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The Answer to Asthma May Be in Dirty Diapers

By February 1, 2018No Comments

Childhood asthma has been rising for decades and local researchers think the answer to why is in dirty diapers.

“We’ve seen a tripling in the rates of asthma and other allergic diseases,” said lead investigator Stuart Turvey, a pediatrician at B.C. Children’s Hospital and a professor at UBC. “Our genetics haven’t changed in one or two generations … so it points to something in the environment that these kids are growing up in.”

Or something that is missing in their environment. The research flows from the so-called Hygiene Hypothesis.

“Kids aren’t being exposed to infections and microbes in early life, and that may be the missing link,” he said.

Turvey’s team will receive $9 million over four years from Genome Canada and Canadian Institutes of Health Research’s Large-Scale Applied Research Project (LSARP) to find out for sure.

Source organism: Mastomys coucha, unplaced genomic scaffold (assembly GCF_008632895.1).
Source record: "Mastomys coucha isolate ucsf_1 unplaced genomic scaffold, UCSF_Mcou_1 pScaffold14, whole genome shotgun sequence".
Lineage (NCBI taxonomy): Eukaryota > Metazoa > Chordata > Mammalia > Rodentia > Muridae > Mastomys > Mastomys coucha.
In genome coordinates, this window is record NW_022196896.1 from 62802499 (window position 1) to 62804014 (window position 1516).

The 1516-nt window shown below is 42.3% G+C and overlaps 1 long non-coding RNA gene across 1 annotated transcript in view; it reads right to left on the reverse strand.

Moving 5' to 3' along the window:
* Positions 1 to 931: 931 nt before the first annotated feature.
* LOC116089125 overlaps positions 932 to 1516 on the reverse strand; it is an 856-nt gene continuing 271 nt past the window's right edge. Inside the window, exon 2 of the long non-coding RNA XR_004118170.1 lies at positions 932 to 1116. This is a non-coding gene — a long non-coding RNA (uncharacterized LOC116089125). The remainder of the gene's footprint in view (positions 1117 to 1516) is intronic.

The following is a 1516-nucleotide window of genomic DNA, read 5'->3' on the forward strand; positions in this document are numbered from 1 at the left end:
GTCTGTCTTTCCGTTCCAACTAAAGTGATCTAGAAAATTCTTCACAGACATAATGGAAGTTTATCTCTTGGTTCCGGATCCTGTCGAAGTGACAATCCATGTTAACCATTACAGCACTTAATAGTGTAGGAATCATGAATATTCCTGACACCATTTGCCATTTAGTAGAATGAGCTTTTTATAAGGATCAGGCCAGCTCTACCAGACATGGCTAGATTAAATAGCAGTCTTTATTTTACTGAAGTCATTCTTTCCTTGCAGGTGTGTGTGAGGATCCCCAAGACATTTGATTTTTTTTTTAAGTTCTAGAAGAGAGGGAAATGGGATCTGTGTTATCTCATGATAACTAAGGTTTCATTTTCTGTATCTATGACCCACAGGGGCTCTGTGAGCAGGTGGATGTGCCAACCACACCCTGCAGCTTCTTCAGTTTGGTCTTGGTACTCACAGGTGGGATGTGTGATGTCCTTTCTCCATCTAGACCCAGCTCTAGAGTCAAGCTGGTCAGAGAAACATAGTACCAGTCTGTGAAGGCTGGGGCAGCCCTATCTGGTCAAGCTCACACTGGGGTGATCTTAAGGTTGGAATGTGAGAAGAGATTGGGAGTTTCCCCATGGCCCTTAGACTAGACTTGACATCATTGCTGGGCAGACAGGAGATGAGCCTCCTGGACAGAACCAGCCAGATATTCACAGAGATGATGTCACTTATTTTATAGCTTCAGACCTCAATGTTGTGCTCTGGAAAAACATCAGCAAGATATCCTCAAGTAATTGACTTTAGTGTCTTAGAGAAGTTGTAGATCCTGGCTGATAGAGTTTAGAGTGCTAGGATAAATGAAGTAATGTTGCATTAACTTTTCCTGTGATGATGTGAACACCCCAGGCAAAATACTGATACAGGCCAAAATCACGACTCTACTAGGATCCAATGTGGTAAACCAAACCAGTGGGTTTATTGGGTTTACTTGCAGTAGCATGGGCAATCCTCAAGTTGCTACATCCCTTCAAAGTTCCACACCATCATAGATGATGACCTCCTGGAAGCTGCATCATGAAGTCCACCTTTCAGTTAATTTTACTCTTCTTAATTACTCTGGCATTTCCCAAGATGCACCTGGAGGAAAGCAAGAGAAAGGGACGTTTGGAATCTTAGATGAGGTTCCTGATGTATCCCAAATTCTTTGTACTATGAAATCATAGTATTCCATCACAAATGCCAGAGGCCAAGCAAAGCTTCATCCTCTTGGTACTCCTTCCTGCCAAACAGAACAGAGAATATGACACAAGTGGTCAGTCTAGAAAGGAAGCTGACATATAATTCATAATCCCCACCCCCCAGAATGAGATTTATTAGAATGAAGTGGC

Asthma is the most common chronic childhood disease in Canada and costs the healthcare system $2 billion a year. About 2.4 million Canadians have asthma and that number is growing fast.

Among the most interesting clues for Turvey is which children are at the lowest risk of asthma: Children who grow up on farms, have lots of older siblings, or go to daycare in their first six months of life, where they are exposed to bacteria and viruses. Infants who are given antibiotics, which wipe out bacteria in the gut, are more likely to develop asthma.